The Regional Intelligence Report, Third Edition, was released this week and shows strong economic activity in most areas. Beacon Economics, a leading provider of economic research, forecasting, industry analysis and data services prepares the report that includes a detailed economic snapshot for Riverside, as well as provides summaries of the state and national economic conditions and outlook.
Sponsored by The City of Riverside and the Greater Riverside Chambers of Commerce, Beacon was retained to provide the community with a detailed overview of the local economy so that businesses and the agencies working to help businesses can develop better short and long-term strategies.
In most key aspects, the local economy continues to show positive trends. Residential real estate is now a noted ‘bright spot’ in Riverside’s economy with median home prices increasing by 23.6% and supply shrinking to 2.9 months of inventory over the past year. Consumer and business spending in the city has bounded back over 32% since hitting its lowest point in 2009. While not yet as strong as the residential market, commercial real estate is steadily improving and experiencing falling vacancy rates and rising asking rents in office, retail, industrial and Flex/R&D properties.
Other notable highlights from the report:
Nation - The US has added over 6 million jobs since the labor market hit bottom in 2010. Unemployment has fallen from 10% to 7.5%. Industrial production is up 15%. As for housing, the fundamentals suggest that rising prices are only bringing things back to normal levels rather than pushing them above that level (affordability is very strong given low mortgage rates). As long as credit remains tight, it is unlikely that the current increase in housing prices will turn into another bubble. But at the same time, looser credit would do more to help the broader economy. Demand is still tightest in the rental markets, and most of the new building activity is in multifamily.
California - Recent evidence shows that California’s economic recovery continues to pick up steam. The latest estimates from the California Employment Development Department (EDD) indicate that the statewide unemployment rate dipped to 8.5% in June 2013—down from the 12.4% it hit during the depths of the recession. The number of nonfarm jobs has also expanded by 803,400 positions since California employment hit bottom in February 2010. This represents a recovery of more than half the 1,368,200 jobs lost during the downturn. Perhaps even more encouragingly, preliminary indications from the EDD show that the more lagged, but also more accurate, Quarterly Census of Employment and Wages has employment tracking almost 57,200 jobs higher than is currently being reported in the survey-based estimates. Incomes continued to rise across California as well, and income growth gained momentum—outpacing the United States overall in last three consecutive quarters.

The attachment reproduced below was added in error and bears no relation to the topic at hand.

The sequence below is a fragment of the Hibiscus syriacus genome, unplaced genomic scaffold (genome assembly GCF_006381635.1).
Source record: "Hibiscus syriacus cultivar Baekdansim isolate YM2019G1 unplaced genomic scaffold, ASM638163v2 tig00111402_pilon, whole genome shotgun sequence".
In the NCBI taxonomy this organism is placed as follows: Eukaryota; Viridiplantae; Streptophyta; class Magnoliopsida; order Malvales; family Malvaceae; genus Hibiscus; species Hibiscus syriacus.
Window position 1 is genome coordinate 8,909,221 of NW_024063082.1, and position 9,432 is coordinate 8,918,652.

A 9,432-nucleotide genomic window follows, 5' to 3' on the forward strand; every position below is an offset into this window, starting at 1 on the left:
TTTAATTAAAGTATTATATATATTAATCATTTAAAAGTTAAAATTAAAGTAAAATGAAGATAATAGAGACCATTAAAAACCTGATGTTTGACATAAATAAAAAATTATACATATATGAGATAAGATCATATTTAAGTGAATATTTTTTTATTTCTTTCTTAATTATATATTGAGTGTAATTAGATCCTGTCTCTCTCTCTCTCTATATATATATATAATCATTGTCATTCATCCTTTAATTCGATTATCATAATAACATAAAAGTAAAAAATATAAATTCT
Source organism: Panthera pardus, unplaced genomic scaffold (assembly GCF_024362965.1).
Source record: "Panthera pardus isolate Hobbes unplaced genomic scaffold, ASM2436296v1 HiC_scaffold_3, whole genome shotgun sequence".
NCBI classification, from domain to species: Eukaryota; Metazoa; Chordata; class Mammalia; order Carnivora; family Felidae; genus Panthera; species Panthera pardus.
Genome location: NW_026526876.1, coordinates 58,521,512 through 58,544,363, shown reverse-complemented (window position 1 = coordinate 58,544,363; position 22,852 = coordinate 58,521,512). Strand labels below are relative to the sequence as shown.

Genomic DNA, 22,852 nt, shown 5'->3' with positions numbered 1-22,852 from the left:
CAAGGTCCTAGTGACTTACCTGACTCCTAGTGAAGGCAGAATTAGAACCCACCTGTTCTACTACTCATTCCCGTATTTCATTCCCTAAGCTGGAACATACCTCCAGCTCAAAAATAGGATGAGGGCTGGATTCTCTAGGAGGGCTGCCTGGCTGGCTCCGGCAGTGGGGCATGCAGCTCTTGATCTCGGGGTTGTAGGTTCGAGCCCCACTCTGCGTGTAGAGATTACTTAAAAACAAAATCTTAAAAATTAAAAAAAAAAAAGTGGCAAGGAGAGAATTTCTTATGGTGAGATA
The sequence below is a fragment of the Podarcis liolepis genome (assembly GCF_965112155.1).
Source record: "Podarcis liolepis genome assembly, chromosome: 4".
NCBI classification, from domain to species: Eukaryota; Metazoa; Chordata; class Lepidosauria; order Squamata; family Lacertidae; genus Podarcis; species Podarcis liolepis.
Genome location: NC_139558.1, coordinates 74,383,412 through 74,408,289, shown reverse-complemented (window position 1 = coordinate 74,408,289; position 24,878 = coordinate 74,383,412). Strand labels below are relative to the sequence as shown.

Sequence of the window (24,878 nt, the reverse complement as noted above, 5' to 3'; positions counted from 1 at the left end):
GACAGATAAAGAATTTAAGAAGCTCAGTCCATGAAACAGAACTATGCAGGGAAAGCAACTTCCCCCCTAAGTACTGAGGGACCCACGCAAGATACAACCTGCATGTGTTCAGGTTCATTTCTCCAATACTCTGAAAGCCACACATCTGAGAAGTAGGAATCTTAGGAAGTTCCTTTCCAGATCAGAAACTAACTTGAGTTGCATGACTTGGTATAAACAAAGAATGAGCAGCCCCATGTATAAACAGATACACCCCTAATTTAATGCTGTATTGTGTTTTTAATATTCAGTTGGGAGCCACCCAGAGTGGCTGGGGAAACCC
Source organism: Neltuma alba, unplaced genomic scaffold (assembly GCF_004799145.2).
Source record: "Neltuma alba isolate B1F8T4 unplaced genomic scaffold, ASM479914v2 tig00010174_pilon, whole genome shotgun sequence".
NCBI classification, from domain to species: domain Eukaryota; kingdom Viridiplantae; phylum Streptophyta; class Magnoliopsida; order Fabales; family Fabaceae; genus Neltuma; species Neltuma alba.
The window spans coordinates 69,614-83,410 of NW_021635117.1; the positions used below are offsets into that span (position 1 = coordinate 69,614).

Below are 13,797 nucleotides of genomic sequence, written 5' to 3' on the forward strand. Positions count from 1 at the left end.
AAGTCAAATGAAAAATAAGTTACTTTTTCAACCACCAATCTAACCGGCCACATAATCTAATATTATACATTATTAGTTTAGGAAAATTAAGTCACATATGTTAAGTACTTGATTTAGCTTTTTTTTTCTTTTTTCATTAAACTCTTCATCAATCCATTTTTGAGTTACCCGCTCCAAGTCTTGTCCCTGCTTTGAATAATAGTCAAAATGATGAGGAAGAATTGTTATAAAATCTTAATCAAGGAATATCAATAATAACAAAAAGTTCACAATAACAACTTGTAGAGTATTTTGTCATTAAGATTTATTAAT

Riverside - While not all of Inland Southern California’s employment sectors are showing job increases (Government has been the hardest hit with a 1.3% decline), three sectors in the City of Riverside are beating the Inland Southern California trend. First, the Financial Activities Sector grew by 6.1% in the City from May 2012 to May 2013, compared to 5.1% in Inland Southern California. Rising property values have contributed to job growth, as the sector is composed of many realtors, loan processors, investors, and property managers. Second, Riverside’s Manufacturing sector grew by 1.7% over the same period, compared to a 2.1% decline in Inland Southern California. The local Manufacturing sector is showing somewhat surprising growth from businesses producing non-durable goods, such as packaged foods. Third, while not demonstrating growth, Construction jobs in Riverside declined by 1.5%, compared to the 4.8% decline in Inland Southern California. However with builders filing more construction permits and property values increasing, the number of construction jobs reported in both the City of Riverside and Inland Southern California may be undercounted.